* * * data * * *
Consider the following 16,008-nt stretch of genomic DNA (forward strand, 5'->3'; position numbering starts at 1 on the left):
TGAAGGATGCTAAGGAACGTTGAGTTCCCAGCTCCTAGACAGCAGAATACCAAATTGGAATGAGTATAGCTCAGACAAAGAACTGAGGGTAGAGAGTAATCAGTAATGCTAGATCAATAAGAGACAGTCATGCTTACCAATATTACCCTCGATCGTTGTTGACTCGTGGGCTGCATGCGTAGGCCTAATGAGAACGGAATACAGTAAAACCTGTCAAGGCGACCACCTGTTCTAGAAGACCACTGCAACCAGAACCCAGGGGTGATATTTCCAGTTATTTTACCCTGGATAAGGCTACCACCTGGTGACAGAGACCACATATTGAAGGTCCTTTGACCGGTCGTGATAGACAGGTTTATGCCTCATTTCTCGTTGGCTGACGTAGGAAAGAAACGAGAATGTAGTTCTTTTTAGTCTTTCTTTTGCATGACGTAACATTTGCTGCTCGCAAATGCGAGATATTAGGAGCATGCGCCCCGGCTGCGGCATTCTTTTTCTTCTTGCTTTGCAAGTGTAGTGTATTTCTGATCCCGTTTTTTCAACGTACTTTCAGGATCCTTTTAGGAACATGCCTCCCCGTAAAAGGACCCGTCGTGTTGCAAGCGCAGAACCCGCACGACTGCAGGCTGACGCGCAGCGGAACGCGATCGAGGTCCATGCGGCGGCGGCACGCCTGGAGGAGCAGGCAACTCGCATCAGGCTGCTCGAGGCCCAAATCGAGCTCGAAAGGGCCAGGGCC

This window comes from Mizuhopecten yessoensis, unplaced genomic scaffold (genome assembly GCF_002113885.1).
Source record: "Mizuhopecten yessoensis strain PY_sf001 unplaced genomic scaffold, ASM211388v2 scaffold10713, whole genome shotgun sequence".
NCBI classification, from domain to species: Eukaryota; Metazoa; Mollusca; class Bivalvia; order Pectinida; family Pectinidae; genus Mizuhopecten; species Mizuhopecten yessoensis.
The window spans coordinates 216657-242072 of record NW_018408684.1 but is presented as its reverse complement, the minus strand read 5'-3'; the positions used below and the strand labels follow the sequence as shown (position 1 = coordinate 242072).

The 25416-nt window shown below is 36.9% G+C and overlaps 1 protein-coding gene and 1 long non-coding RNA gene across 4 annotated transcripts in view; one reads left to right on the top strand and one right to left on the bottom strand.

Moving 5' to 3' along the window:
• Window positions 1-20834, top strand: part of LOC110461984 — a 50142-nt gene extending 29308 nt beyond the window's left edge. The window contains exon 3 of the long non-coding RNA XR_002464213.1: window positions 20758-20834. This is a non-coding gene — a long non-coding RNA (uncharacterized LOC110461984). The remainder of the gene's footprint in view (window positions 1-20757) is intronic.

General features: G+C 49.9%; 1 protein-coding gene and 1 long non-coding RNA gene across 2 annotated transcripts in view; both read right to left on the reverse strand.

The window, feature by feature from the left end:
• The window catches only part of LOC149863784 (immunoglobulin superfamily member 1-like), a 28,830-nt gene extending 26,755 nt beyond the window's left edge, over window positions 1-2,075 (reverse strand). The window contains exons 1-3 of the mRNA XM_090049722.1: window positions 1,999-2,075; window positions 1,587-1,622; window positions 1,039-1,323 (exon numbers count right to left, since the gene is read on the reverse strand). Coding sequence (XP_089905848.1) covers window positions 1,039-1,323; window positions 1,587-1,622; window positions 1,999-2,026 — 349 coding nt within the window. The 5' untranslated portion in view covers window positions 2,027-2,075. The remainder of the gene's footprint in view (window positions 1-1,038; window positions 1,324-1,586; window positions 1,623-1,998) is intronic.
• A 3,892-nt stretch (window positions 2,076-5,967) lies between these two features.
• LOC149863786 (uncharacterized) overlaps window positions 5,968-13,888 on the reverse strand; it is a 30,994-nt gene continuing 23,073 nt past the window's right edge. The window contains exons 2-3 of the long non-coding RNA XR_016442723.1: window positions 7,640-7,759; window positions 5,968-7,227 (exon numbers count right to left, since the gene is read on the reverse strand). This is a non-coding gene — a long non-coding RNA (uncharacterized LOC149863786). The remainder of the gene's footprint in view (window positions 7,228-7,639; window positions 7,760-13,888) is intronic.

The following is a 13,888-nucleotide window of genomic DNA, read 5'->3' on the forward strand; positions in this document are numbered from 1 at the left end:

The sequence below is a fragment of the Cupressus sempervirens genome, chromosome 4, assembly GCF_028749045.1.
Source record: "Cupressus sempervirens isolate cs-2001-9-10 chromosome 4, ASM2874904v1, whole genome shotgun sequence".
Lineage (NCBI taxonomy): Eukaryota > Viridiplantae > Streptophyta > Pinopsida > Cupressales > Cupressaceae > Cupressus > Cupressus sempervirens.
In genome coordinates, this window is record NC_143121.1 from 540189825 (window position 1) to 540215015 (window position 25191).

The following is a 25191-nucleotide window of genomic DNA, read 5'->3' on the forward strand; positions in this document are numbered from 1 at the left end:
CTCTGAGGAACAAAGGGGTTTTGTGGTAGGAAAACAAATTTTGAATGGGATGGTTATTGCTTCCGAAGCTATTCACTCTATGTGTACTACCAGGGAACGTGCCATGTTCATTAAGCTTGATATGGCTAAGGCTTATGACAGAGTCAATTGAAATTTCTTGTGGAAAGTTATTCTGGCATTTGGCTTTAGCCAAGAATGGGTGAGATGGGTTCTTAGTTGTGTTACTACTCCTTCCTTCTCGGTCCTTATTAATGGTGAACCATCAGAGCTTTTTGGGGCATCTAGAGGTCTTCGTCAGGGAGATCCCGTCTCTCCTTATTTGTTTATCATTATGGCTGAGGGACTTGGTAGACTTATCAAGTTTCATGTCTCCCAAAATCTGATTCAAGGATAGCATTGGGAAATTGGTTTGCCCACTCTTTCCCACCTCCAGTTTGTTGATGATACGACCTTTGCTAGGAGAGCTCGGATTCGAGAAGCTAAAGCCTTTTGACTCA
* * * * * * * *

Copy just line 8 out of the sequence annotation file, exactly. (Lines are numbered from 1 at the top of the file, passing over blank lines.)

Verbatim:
Moving 5' to 3' along the window: